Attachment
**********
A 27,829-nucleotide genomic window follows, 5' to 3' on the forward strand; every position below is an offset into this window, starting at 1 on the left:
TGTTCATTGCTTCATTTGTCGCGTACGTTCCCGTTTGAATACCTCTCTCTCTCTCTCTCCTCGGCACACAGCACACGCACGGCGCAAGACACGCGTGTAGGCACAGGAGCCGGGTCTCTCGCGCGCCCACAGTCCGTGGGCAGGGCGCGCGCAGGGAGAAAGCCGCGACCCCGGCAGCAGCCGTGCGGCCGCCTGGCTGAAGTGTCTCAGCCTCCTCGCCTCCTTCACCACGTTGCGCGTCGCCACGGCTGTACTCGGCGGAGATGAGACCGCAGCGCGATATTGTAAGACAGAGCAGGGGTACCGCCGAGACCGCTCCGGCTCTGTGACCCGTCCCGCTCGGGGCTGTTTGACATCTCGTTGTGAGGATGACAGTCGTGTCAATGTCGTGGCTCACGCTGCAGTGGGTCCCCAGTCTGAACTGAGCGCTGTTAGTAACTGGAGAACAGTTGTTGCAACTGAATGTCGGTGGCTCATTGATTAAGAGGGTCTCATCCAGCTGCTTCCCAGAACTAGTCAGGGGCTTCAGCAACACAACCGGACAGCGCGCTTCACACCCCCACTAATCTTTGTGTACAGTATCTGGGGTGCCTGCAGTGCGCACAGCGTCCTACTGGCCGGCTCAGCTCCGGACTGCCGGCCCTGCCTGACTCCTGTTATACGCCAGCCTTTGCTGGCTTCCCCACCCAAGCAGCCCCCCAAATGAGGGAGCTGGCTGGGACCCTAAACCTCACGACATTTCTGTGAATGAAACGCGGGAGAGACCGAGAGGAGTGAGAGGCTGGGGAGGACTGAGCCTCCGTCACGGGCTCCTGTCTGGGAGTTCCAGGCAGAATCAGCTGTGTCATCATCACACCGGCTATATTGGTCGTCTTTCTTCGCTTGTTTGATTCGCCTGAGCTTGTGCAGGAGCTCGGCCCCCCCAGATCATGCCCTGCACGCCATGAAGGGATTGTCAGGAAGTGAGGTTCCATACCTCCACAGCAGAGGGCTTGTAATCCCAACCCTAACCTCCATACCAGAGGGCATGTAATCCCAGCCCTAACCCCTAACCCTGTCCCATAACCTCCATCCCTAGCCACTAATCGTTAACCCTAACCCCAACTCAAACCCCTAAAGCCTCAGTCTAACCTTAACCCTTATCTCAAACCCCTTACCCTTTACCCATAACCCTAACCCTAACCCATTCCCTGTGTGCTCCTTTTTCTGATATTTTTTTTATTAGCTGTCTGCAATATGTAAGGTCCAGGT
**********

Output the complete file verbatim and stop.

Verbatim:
A 27,829-nucleotide genomic window follows, 5' to 3' on the forward strand; every position below is an offset into this window, starting at 1 on the left:
TGTTCATTGCTTCATTTGTCGCGTACGTTCCCGTTTGAATACCTCTCTCTCTCTCTCTCCTCGGCACACAGCACACGCACGGCGCAAGACACGCGTGTAGGCACAGGAGCCGGGTCTCTCGCGCGCCCACAGTCCGTGGGCAGGGCGCGCGCAGGGAGAAAGCCGCGACCCCGGCAGCAGCCGTGCGGCCGCCTGGCTGAAGTGTCTCAGCCTCCTCGCCTCCTTCACCACGTTGCGCGTCGCCACGGCTGTACTCGGCGGAGATGAGACCGCAGCGCGATATTGTAAGACAGAGCAGGGGTACCGCCGAGACCGCTCCGGCTCTGTGACCCGTCCCGCTCGGGGCTGTTTGACATCTCGTTGTGAGGATGACAGTCGTGTCAATGTCGTGGCTCACGCTGCAGTGGGTCCCCAGTCTGAACTGAGCGCTGTTAGTAACTGGAGAACAGTTGTTGCAACTGAATGTCGGTGGCTCATTGATTAAGAGGGTCTCATCCAGCTGCTTCCCAGAACTAGTCAGGGGCTTCAGCAACACAACCGGACAGCGCGCTTCACACCCCCACTAATCTTTGTGTACAGTATCTGGGGTGCCTGCAGTGCGCACAGCGTCCTACTGGCCGGCTCAGCTCCGGACTGCCGGCCCTGCCTGACTCCTGTTATACGCCAGCCTTTGCTGGCTTCCCCACCCAAGCAGCCCCCCAAATGAGGGAGCTGGCTGGGACCCTAAACCTCACGACATTTCTGTGAATGAAACGCGGGAGAGACCGAGAGGAGTGAGAGGCTGGGGAGGACTGAGCCTCCGTCACGGGCTCCTGTCTGGGAGTTCCAGGCAGAATCAGCTGTGTCATCATCACACCGGCTATATTGGTCGTCTTTCTTCGCTTGTTTGATTCGCCTGAGCTTGTGCAGGAGCTCGGCCCCCCCAGATCATGCCCTGCACGCCATGAAGGGATTGTCAGGAAGTGAGGTTCCATACCTCCACAGCAGAGGGCTTGTAATCCCAACCCTAACCTCCATACCAGAGGGCATGTAATCCCAGCCCTAACCCCTAACCCTGTCCCATAACCTCCATCCCTAGCCACTAATCGTTAACCCTAACCCCAACTCAAACCCCTAAAGCCTCAGTCTAACCTTAACCCTTATCTCAAACCCCTTACCCTTTACCCATAACCCTAACCCTAACCCATTCCCTGTGTGCTCCTTTTTCTGATATTTTTTTTATTAGCTGTCTGCAATATGTAAGGTCCAGGT